THE WHITE HOUSE
Office of the Press Secretary (Tokyo, Japan) ________________________________________________________________________ For Immediate Release November 20, 1998
PRESS GAGGLE BY JOE LOCKHART The Okura Hotel Tokyo, Japan
8:42 A.M. (L)
Q What we really want to know, Joe, is what President Clinton -- what he thought about that woman asking that question about Monica Lewinsky?
MR. LOCKHART: Oh, he didn't think anything of it.
Q Was he expecting a question like that?
MR. LOCKHART: Yes.
Q Was he really? He didn't look like it.
MR. LOCKHART: They had indicated that they thought the subject would come up in one way, shape, or form -- the hosts. I mean, they basically said that if one of the guests didn't, they thought it was just such a big issue that they would raise it in some way. They didn't tell us how, but -- so he was not surprised. He was expecting it.
Q We were.
MR. LOCKHART: I've talked to some people already this morning, but I expected to be asked about whether he watched and all that stuff, so we checked in this morning. The President did not watch any of the live coverage of the hearings in Washington. He said that in watching a news broadcast, that he saw one short clip from the hearings but didn't watch any of the extensive coverage that I guess is going on back home.
Q What news program did he watch?
MR. LOCKHART: I think it was some CNN International headlines thing where they mentioned it as well as some other things.
Doug Sosnik, who is the traveling chief of staff, went over and gave him a briefing, a normal briefing. He gave him a several-minute briefing on what he had been told about what was going on. The President at the time was working on his speech and indicated that he wanted to continue working on the speech.
Q What time was this?
MR. LOCKHART: I think it was around seven.
Q In the evening?
Q No, 7:00 a.m.
MR. LOCKHART: This morning, yes. I talked to Doug about 7:05 a.m. and he had already done it.
Q The President indicated he didn't want to hear more about it.
MR. LOCKHART: Yes, and we'll probably try to give a fuller briefing later in the day, because I know he'll see you all late in the day.
Q Is it not expected for the President to talk to any of his attorneys, including Mr. Kendall or Mr. --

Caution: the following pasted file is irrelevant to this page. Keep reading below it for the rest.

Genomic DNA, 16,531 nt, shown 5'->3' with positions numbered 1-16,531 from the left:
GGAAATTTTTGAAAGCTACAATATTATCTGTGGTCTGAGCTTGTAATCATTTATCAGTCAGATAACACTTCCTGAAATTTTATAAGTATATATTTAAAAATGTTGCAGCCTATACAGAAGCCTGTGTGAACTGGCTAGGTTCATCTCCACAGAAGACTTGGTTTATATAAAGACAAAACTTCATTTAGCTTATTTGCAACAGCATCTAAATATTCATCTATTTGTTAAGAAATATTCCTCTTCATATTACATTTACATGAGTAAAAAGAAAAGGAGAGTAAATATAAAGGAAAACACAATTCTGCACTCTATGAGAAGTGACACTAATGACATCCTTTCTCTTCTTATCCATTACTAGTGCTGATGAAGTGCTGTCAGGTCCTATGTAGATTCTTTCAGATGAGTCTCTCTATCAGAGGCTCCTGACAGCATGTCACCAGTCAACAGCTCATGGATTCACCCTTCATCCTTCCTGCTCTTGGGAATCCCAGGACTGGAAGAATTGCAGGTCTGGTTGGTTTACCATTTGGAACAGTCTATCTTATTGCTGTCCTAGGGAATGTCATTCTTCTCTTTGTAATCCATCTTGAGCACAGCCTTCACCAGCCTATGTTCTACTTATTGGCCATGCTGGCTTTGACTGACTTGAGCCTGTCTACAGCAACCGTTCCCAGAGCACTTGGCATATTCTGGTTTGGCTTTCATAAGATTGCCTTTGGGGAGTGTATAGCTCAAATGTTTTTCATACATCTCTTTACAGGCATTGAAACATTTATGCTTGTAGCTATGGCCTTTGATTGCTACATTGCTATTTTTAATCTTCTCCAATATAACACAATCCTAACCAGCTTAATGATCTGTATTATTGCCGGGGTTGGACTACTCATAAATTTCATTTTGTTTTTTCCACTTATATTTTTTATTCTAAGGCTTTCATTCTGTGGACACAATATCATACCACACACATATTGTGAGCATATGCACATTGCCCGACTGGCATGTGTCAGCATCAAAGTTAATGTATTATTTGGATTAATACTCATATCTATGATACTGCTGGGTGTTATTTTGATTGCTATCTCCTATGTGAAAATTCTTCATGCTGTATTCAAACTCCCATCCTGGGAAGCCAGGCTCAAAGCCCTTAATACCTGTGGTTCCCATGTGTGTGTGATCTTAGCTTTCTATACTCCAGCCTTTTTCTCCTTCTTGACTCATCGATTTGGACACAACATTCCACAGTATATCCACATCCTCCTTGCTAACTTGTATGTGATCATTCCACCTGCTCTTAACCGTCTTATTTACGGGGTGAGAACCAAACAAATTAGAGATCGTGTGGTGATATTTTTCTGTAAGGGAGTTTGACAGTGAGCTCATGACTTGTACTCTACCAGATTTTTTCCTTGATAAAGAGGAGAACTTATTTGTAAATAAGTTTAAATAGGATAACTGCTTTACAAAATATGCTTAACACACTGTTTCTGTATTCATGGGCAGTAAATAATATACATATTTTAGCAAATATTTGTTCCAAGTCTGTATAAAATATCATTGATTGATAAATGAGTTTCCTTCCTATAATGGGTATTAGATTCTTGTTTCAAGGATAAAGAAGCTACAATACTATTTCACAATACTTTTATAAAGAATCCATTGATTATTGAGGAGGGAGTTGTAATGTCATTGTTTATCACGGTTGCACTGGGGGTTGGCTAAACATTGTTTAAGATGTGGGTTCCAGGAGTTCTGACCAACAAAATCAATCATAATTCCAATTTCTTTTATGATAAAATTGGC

MR. LOCKHART: I don't expect that that will happen today. I'll let you know if it does, but he did not want a full briefing back from Washington.
Q A little off the subject, but why is Doug on this trip and not Podesta?
MR. LOCKHART: Podesta was never going to be on this trip. Maria was. Maria went with the Vice President because she had the most APEC knowledge of what the trip was, but then the Vice President went straight back. Doug was on this trip already; he just moved up to fill in for her.
I watched sumo wrestling, by the way. I had my choice this morning, and sumo wrestling was -- it ends quicker. It's good conflict, but it just ends quicker. (Laughter.)
Q How would you compare sumo wrestling to Ken Starr's performance?
MR. LOCKHART: Can I look at it from a fashion sense? (Laughter.)
Q Well, Clinton has claimed he likes sumo wrestling.
Q Joe, what's the status on the questions?
MR. LOCKHART: They're working on it. They will get them up there.
Q Isn't it missing the point to not get the 81 answers up before the committee started the questioning, because --
MR. LOCKHART: No, I think if the committee needed them for that purpose, they would have articulated that need. The one sense that I got talking to our people back in Washington this morning was that the news of the hearings today was not the case that Ken Starr made but was the exoneration of the President in the areas of the Travel Office, the FBI files, and key aspects of the Whitewater case.
It's astonishing that this news has been held by the independent counsel for so long and only released to the public this morning -- well, their morning, our morning, I'm confused. I can't figure out what day it is.
Q What are you saying the motive is for that?
MR. LOCKHART: I think that that's a good question to put to the independent counsel. But otherwise, from what I've been told, this is just a rehash of information that was previously sent to Congress.
Q But wasn't that the point of this?
MR. LOCKHART: I'm not sure what the point of it was.
Q What can you tell us about what the President will do later today? He's got the business speech this morning and then a block of time in the middle of the day.
MR. LOCKHART: Business speech this morning. He will do a lunch, small lunch with the Prime Minister and some of his colleagues. The President will bring some of his people traveling with him. We'll get you a list.
Q Is that a restaurant thing?
MR. LOCKHART: Yes, at a restaurant.
Q Do you know what area, or is it the point to get out and see some of the city?